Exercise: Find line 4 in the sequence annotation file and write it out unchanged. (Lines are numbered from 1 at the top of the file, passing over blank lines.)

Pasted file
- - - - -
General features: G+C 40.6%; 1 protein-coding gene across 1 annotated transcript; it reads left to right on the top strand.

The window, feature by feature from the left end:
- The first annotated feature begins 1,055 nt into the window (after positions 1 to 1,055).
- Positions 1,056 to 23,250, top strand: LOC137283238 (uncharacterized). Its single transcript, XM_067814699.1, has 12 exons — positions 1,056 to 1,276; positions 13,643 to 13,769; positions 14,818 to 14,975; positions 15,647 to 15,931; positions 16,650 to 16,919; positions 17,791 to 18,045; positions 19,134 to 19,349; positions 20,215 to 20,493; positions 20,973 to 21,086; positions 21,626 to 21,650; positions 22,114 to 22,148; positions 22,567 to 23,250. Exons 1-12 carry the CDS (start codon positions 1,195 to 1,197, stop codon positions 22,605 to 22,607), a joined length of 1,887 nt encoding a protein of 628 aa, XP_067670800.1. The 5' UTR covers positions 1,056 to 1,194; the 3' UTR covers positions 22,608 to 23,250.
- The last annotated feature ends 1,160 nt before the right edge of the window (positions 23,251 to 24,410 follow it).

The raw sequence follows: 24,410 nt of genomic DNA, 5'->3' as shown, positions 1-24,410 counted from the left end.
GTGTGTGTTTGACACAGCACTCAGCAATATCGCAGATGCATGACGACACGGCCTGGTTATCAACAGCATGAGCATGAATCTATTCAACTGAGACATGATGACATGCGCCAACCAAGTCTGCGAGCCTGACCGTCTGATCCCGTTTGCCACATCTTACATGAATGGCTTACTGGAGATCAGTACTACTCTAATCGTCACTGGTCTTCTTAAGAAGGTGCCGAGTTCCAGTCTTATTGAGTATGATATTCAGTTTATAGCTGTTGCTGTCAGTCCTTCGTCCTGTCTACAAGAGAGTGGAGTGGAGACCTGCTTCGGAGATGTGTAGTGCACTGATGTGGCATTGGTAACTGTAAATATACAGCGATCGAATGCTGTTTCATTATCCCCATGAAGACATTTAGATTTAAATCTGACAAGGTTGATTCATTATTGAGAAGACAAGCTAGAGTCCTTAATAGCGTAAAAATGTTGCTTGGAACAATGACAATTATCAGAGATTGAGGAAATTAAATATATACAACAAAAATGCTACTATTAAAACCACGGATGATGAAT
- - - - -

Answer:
- Positions 1,056 to 23,250, top strand: LOC137283238 (uncharacterized). Its single transcript, XM_067814699.1, has 12 exons — positions 1,056 to 1,276; positions 13,643 to 13,769; positions 14,818 to 14,975; positions 15,647 to 15,931; positions 16,650 to 16,919; positions 17,791 to 18,045; positions 19,134 to 19,349; positions 20,215 to 20,493; positions 20,973 to 21,086; positions 21,626 to 21,650; positions 22,114 to 22,148; positions 22,567 to 23,250. Exons 1-12 carry the CDS (start codon positions 1,195 to 1,197, stop codon positions 22,605 to 22,607), a joined length of 1,887 nt encoding a protein of 628 aa, XP_067670800.1. The 5' UTR covers positions 1,056 to 1,194; the 3' UTR covers positions 22,608 to 23,250.